I was only four when the John Hughes classic “Ferris Bueller’s Day Off” hit theaters. I watched it once in high school, and then caught a few more scenes in college when I was flipping through channels. I wouldn’t say it was ever a favorite of mine but I thought it was cute.
My husband is a much bigger John Hughes fan than I, and since we started dating I’ve caught up on a few of the “greats” he claims I missed. Pretty in Pink. Some Kind of Wonderful. Christmas Vacation. And of course, Ferris Bueller — on several occasions. I have to admit that I’ve liked them all, some more than others. But upon closer review, my favorite Hughes film by far is definitely the one-day look at the lives of the world’s most famous truant Ferris, his jealous little sister Jeannie, carefree 80s girl-next-door Sloane and the lovably uptight Cameron.
We have watched a few of the scenes with our own kids, even though it freaks my stepson out that his name is said (seemingly) hundreds of times throughout the course of the movie. Watching it with the six-and-under crowd is interesting. They want to know why Ferris lies about being sick (uh….). And why his sister is always so mean to him. They also can’t believe the PRINCIPAL would break into Ferris’ house (or park in front of a fire hydrant — totally uncool, even to elementary students).
They laugh a lot though, especially when Ferris sings in the shower. While I’m certainly not endorsing Ferris Bueller as a role model for school attendance, there are some other character gems he demonstrates that aren’t half bad life lessons. Here’s three:
3 Life Lessons From Ferris Bueller
We create our own limitations.The great thorn in Ferris’ side throughout the movie is his wound-up, rule-abiding, but seemingly depressed, friend Cameron. Ferris is the the foil to Cameron’s rationality. Repeatedly Cameron lists the many legitimate reasons why the trio can’t, oh I don’t know…. skip school, attend a mid-day baseball game at Wrigley Field or “borrow” an irreplaceable classic Ferrari. Though Cameron pleads his case well, Ferris is unfazed. Though he is the same age as Cameron and sees the world from the same physical standpoint, Ferris refuses to accept the same limitations. The world is his oyster and ripe with possibility. Forget police barricades and lack of a good singing voice — anyone can jump on a parade float and lipsync to Danke Schoen and Twist and Shout if he or she is innovative enough (see video clip below). The words “I can’t” aren’t in Ferris’ vocabulary. And I like that about him.
Family loyalty comes first. The secondary storyline of the movie is little sister Jeannie trying to sabotage the school-skipping plan of her popular, charismatic brother Ferris. There is no doubt that she has always lived in her brother’s long shadow. She decides that enough is enough. If no one else will bust her brother, she will. Instead of living her own life, and spending energy on what she can control (herself), she wastes the day in futile attempts at exposing her brother’s lies. She ends up in the police station (making out with Charlie Sheen… but whatever) and must explain to her mother why she herself skipped school (a story her mom doesn’t believe).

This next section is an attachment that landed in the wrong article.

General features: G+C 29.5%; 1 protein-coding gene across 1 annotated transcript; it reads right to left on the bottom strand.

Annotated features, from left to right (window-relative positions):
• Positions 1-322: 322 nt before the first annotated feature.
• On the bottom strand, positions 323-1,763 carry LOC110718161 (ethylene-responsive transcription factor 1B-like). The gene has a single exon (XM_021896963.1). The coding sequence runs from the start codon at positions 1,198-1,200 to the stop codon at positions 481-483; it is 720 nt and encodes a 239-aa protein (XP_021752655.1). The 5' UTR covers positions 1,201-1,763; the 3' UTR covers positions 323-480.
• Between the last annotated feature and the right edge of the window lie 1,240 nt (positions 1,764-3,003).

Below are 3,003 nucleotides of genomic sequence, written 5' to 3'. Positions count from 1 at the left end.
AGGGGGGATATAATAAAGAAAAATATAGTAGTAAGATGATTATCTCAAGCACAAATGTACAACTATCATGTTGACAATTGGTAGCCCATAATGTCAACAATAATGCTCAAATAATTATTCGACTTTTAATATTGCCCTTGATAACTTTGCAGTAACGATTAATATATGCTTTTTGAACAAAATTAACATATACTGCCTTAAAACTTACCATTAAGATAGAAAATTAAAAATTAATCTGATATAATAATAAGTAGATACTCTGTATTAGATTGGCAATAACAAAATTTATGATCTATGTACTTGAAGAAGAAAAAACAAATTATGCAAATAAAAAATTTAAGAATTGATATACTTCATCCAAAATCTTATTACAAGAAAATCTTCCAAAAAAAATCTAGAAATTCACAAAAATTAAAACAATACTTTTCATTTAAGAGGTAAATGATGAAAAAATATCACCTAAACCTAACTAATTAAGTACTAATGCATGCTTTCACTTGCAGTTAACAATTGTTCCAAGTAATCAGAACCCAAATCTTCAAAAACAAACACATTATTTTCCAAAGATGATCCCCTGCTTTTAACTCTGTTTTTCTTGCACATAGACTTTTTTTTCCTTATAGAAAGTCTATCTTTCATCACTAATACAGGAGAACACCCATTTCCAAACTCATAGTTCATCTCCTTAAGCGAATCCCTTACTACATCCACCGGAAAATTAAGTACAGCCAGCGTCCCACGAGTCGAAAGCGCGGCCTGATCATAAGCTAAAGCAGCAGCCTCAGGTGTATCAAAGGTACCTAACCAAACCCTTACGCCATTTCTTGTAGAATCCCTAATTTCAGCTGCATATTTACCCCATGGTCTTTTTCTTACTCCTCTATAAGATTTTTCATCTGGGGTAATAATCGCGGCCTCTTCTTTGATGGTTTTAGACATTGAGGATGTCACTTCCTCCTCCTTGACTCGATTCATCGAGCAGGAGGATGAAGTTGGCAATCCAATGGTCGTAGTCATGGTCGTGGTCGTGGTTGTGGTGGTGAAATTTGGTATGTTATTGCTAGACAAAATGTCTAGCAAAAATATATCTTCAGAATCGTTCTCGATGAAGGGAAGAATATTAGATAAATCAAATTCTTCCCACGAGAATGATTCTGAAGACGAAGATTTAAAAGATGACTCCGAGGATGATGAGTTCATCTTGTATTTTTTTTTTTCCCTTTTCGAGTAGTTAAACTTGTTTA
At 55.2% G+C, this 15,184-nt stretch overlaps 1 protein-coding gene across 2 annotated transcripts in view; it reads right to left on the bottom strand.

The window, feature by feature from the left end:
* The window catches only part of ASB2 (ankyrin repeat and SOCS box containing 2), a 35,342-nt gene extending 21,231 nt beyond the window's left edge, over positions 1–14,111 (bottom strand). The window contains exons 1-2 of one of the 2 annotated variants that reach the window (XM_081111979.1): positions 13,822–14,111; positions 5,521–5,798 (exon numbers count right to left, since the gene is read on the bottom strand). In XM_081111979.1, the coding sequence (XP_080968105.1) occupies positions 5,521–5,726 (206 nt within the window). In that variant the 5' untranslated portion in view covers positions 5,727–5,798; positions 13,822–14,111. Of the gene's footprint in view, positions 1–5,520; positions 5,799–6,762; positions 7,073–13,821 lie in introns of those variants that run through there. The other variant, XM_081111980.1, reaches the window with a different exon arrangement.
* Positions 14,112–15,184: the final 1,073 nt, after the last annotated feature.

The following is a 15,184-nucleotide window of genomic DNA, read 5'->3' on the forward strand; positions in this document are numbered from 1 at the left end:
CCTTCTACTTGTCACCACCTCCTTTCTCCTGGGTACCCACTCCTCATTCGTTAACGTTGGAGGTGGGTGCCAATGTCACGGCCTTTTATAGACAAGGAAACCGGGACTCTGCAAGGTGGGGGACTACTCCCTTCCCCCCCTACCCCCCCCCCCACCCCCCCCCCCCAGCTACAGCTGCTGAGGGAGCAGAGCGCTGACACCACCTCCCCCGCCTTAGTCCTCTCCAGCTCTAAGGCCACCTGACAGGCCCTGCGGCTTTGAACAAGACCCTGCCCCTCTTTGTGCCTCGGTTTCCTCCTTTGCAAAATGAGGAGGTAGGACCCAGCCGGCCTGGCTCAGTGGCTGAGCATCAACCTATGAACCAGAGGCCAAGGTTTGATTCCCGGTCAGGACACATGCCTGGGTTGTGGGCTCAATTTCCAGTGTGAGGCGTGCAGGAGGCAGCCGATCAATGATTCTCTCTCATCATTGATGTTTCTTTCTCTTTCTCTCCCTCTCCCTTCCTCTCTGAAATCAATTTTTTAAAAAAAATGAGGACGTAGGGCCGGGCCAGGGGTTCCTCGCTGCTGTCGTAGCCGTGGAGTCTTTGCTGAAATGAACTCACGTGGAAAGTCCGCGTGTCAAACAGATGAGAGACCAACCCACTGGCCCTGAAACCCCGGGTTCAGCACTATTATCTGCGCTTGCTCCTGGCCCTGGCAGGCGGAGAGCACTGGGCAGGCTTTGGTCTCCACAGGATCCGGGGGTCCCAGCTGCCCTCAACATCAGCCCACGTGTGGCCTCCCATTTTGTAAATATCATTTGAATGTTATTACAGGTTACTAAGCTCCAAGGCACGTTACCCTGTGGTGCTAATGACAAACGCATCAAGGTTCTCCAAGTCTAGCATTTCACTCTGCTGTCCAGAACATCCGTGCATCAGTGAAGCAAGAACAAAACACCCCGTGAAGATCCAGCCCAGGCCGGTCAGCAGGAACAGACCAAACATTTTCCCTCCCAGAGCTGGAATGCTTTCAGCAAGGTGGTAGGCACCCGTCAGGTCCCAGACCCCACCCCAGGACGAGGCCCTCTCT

Despite the misery she goes through on his account, Jeannie saves her brother from being caught by his principal. It’s one thing for her to turn him in, but it’s a totally different story if an outsider is trying to call him out.
Sibling jealousy exists and our kids seem to throw each other under the bus pretty quickly when something is broken or missing around the house. But when it comes to people outside the family, the loyalty runs deep. I know they will envy each other from time to time, but like Jeannie, I hope they have each others’ backs when the stakes are highest.
Time is fleeting. There is a purposeful feeling of nostalgia in the movie and anyone who has ever been a senior in high school, or faced leaving home for the first time,or gotten married, can easily relate. Now that the film is nearly 30 (!!!) years old, there is an added layer of the march of time in the faces of the actors. Jennifer Grey is now pretty unrecognizable thanks to plastic surgery and has a face that looks nothing like the curly-headed pistol Jeannie of Ferris Bueller fame. Charlie Sheen, in his first role ever in the film, is still a bad-ass but a grumpy, old-man-trying-to-seem-young kind. He’s sort of a jerk too, like for real. Matthew Broderick has aged pretty well actually but is now a dad of three — his oldest is almost a teenager! Alan Ruck (Cameron) has gray hair! Mia Sara is still really beautiful but in a mom-next-door sort of way.
If these iconic teenagers can get old, is there any hope for the rest of us? Or, more disturbingly, how soon will the time come when our own kids are well past the prime Ferris Bueller years? It seems silly, but watching Ferris Bueller makes me want to hug my kids a little tighter and sit with them a little longer at bedtime. Time marches on. Period. And too quickly, in my mommy opinion. All we have is today so we had better make the most of it.
In the wise words of Ferris Bueller:
Life moves pretty fast. If you don’t stop and look around once in a while, you could miss it.
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Category: Life Changes
Tags: Ferris Bueller's Day Off